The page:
1 Hurricane Ian closed airports and disrupted rail and port operations at some southeast ports temporarily, though trucking operations are likely to take longer to recover.
2 Asia – US West Coast rates fell another 16% this week to their lowest level since June 2020, and are just 5% higher than in October 2018 when prices were climbing ahead of 2019’s tariff roll out. The rate fall could start threatening profitability for carriers on this lane, especially for smaller ocean carriers.
3 Freightos Air Index transpacific air cargo prices have decreased 32% since last month and are half their level a year ago, and China - Europe rates are 43% lower than last year. Peak season for air cargo typically begins around late October, but some in the industry are doubtful there will be much of a surge this year
• Asia-US West Coast prices (FBX01 Daily) decreased 16% to $2,516/FEU. This rate is 85% lower than the same time last year.
• Asia-US East Coast prices (FBX03 Daily) dipped 5% to $6,634/FEU, and are 66% lower than rates for this week last year.
Hurricane Ian’s path across Florida and parts of the southeast closed airports, disrupted rail movements, and temporarily closed container ports in Jacksonville and Charleston, though other ports already struggling with delays like Savannah, remained operational.
Easing port congestion both in China’s hubs and at LA/Long Beach is effectively increasing available capacity – vessels leaving Asia for the West Coast are reportedly only about 70-80% full – and is combining with the continuing decrease in demand to push spot rates down especially quickly on this lane.
Asia to US West Coast prices fell 16% to $2,516/FEU this week. This rate is still 88% higher than in October 2019, but was last seen in June 2020 when prices first started climbing during the pandemic. This price is just 5% higher than in October 2018 when importers were rushing to beat the roll-out of tariffs on Chinese goods in January 2019. Rates from Asia to the US East Coast and to North Europe each dipped 5% since last week.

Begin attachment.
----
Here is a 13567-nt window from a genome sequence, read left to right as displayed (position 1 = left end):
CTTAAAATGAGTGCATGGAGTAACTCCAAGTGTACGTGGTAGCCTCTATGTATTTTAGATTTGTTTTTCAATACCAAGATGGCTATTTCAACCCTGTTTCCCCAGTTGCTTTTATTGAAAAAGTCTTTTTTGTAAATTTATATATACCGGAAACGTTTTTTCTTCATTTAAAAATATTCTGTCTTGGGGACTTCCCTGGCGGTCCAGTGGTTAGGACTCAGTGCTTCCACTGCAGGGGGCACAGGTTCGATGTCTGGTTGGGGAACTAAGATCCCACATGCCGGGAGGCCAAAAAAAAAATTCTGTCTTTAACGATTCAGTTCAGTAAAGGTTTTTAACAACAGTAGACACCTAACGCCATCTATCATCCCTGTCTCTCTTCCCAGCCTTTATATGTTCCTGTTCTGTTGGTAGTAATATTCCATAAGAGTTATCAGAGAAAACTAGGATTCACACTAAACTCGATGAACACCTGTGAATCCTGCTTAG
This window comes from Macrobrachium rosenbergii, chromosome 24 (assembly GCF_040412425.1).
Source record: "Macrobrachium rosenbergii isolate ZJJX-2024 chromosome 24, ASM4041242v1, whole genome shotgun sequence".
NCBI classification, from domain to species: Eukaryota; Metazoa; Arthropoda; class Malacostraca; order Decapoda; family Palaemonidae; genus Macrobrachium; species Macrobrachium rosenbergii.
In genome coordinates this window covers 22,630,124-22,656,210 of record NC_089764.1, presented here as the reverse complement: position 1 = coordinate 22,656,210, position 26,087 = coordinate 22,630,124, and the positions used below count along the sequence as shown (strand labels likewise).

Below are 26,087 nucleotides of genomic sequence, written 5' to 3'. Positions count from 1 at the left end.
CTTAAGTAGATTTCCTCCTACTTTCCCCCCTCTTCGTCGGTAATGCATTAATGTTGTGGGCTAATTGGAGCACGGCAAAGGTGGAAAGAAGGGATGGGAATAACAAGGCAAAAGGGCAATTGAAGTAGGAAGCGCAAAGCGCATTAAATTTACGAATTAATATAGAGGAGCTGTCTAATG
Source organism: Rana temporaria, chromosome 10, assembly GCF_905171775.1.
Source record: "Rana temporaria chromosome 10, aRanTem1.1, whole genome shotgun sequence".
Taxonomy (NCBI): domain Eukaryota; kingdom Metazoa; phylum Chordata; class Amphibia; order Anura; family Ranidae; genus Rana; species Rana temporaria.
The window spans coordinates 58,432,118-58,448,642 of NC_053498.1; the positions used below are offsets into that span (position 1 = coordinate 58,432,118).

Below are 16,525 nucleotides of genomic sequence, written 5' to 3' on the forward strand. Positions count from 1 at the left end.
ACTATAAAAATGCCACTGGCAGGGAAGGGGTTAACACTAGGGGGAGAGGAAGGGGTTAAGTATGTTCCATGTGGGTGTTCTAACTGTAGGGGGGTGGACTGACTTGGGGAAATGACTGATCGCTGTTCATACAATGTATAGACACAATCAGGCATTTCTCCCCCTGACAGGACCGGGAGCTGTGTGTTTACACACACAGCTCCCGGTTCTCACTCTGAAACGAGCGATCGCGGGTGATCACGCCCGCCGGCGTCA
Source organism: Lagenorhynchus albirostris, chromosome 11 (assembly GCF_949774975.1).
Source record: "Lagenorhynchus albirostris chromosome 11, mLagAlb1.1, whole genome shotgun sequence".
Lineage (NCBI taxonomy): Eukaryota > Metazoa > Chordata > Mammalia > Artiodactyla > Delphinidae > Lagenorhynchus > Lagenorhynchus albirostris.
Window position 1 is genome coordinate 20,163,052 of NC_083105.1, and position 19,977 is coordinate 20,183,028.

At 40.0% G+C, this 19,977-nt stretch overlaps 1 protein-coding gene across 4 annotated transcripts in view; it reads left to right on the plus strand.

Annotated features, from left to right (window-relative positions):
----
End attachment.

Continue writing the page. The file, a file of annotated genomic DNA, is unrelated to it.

Falling rates, especially on the Asia – US West Coast lane, could soon push prices below the break even point per container for some ocean carriers as their costs have also climbed with inflation. Smaller carriers who operate smaller vessels – many of whom are paying expensive charter rates and were new entrants on the transpacific as spot rates spiked – and currently operate about a third of transpacific capacity may be the most exposed to falling prices making operations unprofitable.
The larger carriers are likely hoping shifting conditions will push the smaller players and their capacity out of the market, and, together with the significant increase in blanked sailings and canceled services, help to stabilize rates.
Slowing demand for goods out of China in September also meant falling air cargo rates as Freightos Air Index transpacific prices decreased 32% since last month to $5.12/kg – half the level of a year ago – and China - Europe rates fell 19% to $4.13/kg, 43% lower than last year. Transatlantic rates were stable, but are 25% lower than a year ago as passenger capacity on the lane has increased. Peak season for air cargo typically begins around late October, but some in the industry are doubtful there will be much of a surge this year.